When you think “beauty”, you probably think “female”. Like most people out there, you tend to associate makeup with women. Perhaps if you’re from South Korea, however, you’d know that this is definitely not the case.
This fascinating article from The Economist details the Korean man’s journey into the world of beauty, and how it wasn’t necessarily seen as a “feminine” move for men to use beauty products. Many entered into the female-dominated realm under the guise of masculinity.
We all know that Korean women abound are lauded for their complex skincare rituals, which are coveted, curated, and customized for each complexion. So it’s only natural that they offered the men in their lives tips and products to deal with their own ailments. Korean men, who are required to serve in the military for at least two years, would sometimes receive a face mask or moisturizer from their sister, mother, or girlfriend to treat their dry, cracked, skin during the harsh winters.
If a man does not feel comfortable going full K-pop glam (see below) in this described “socially conservative” culture (and no doubt a reason for the advent of K-pop, which means “Korean pop”), he can still wear a light cushion foundation, groom his brows, and exfoliate without fear of homophobic jibes from his coworkers, because “primping” and “preening” are seen as a way to look proper and exude success. Who can blame a guy for wanting to do well in the workplace? What a clever way to frame their interest in beauty.
Why must we shame men into have to pretend their desire to use beauty products is just because they “man-ned” too hard during military training exercises. Guys can’t be just as vain as women (not that I see makeup and skincare as vain, tbh)?
Some brands are catching on, with Dove Men+Care line, offering the same exact Dove products men bummed off their ladies for years, but now in sleek, gray packaging and non-floral-y scents that say, “Hey, I have a penis!”.
Men’s beauty products can only be sold if they’re positioned as specifically “for men” and their beard-related needs. Check out brands like Jack Black (no, sadly, not the actor), Anthony Logistics for Men, and The Art of Shaving.
Those are all either the name of a man, outright say “for men”, or mention “shaving”. All of these aspectes are perceived as clearly masculine and not feminine… despite the fact that you can buy it right alongside that Naked Palette and gain some Sephora rewards points. But yes, “manly” and “tough”. #YaRight
Photo courtesy of getjackblack.com
Notice Jack Black’s advertising above: “Nothing complicated. Nothing cosmetic”. Because why would a manly man’s man want anything COSMETIC?! Cosmetics and complicated things are for chicks, bro. They need meat, beer, and an open window out which our farts can travel, goddammit!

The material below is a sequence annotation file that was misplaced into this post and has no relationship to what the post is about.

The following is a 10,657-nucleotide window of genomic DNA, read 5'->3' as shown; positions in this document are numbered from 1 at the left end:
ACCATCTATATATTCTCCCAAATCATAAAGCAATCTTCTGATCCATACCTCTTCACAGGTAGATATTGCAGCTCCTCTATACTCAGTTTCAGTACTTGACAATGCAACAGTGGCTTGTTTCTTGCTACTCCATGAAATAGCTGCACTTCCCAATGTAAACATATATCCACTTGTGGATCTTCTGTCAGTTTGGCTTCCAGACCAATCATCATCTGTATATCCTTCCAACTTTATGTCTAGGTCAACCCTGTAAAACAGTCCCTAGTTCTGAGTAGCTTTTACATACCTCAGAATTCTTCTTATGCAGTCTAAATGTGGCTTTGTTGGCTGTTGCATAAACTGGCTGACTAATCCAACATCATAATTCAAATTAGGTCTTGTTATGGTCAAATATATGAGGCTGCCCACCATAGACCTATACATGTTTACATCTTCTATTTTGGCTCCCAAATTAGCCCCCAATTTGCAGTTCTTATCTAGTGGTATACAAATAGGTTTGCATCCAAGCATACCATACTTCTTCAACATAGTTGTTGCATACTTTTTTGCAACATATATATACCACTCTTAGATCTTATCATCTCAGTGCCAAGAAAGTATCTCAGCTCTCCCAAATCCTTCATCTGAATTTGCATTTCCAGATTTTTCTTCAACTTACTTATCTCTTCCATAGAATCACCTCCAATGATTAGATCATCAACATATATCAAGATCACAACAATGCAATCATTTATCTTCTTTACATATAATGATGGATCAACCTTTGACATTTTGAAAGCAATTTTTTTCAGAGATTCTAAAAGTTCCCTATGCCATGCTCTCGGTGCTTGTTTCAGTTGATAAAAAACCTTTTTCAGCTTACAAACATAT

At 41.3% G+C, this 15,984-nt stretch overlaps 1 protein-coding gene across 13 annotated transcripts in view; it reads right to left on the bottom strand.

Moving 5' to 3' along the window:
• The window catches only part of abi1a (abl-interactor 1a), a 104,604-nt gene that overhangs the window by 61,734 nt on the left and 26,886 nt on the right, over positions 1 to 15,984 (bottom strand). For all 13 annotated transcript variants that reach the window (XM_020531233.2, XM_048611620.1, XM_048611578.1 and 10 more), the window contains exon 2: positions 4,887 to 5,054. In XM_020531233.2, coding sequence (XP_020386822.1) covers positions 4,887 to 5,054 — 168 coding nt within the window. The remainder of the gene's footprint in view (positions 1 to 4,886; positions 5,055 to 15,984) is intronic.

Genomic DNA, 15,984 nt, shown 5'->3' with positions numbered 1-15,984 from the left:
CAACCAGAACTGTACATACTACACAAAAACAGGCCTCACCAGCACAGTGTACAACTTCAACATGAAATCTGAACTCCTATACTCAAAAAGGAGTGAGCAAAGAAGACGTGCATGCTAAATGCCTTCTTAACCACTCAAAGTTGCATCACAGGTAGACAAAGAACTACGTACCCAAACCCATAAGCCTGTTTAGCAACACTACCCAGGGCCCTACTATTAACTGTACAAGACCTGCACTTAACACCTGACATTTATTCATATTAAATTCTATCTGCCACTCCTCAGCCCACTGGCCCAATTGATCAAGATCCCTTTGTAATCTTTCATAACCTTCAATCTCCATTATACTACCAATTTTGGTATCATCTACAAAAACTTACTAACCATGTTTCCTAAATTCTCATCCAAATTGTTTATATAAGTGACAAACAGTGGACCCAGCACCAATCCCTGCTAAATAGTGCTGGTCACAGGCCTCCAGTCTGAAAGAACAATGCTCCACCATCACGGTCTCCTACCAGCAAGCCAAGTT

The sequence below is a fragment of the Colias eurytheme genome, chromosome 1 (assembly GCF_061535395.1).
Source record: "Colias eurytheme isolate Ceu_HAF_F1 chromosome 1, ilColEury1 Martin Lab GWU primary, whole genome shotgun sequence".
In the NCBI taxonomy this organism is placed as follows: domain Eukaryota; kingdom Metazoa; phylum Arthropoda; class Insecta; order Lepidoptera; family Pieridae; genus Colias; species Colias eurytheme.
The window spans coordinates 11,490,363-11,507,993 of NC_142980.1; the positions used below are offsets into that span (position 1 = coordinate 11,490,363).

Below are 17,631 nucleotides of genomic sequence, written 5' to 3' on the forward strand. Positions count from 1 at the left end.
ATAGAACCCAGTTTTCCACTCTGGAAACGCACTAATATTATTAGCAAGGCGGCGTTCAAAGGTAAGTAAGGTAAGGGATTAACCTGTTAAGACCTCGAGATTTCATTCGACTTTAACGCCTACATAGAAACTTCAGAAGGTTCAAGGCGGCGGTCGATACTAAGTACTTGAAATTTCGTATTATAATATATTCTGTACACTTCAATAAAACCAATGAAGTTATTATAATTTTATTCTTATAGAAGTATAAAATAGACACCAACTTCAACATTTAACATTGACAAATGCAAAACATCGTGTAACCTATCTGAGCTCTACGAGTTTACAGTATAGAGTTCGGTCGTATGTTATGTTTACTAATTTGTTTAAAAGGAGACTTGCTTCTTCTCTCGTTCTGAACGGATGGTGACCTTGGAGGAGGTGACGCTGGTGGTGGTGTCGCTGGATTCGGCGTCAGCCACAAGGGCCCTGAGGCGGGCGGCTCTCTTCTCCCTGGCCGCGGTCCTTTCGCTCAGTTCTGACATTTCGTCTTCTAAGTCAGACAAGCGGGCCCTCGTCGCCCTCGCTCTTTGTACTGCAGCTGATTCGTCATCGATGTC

These specifically branded men-focused brands aren’t the only culprits. Clarisonic, the ever-loved company manufacturing one of the best face-cleansing brushes ever made, introduced a brand-new brush that’s marketed for men. It’s called Clarisonic Alpha Fit Men’s Cleansing. Now doesn’t that sound rugged? Insert eye-roll here.
Clearing away dirt and grime from a hard day in the fields wrangling cattle, eh? Or perhaps just the excess oil and germs your face collects while you sit at a desk job that’s identical to the ones women also have (just getting paid less. Am I right, ladies?). It’s smaller, more inconspicuous, and gray. Then, all of the sudden, they release white, pink, and turquoise versions, which are said to be for WOMEN. They are literally the EXACT SAME DEVICE. Apparently, women don’t like the color gray, I guess. Conversely, men don’t like any color other than gray. Mmmhmmmmm. I present to you Exhibit A:
Males used to dominate beauty products back in the day, particularly the 18th century. Smearing their faces with white powders and rouge to look less like the tan-skinned laborers in the field and imply that they are so wealthy, that they never have to go outdoors and can relax and lounge about in their sickly paleness (which ironically killed many of them, due to the lead compounds found in the white makeup).
Photo courtesy of cfa.ilstu.edu
So who’s to say that men “can’t” or “don’t” wear makeup or want to have a skincare regimen. A lot of men feel the same way. Many are jumping head first into the beauty world, such as Patrick Starr and Manny Gutierrez. Now, not all men, or even women, want to go quite that heavy and intense with the routine, but that doesn’t mean they don’t want to dabble at all!
I’m glad more men are getting recognition in the beauty world, without feeling like they can only choose between being a behind-the-scenes makeup artist or a drag queen. If women can do anything men can, then the reverse is also true. Except for having babies. Women still have the market cornered on that… or so we think! ‘Til next time, fellow readers.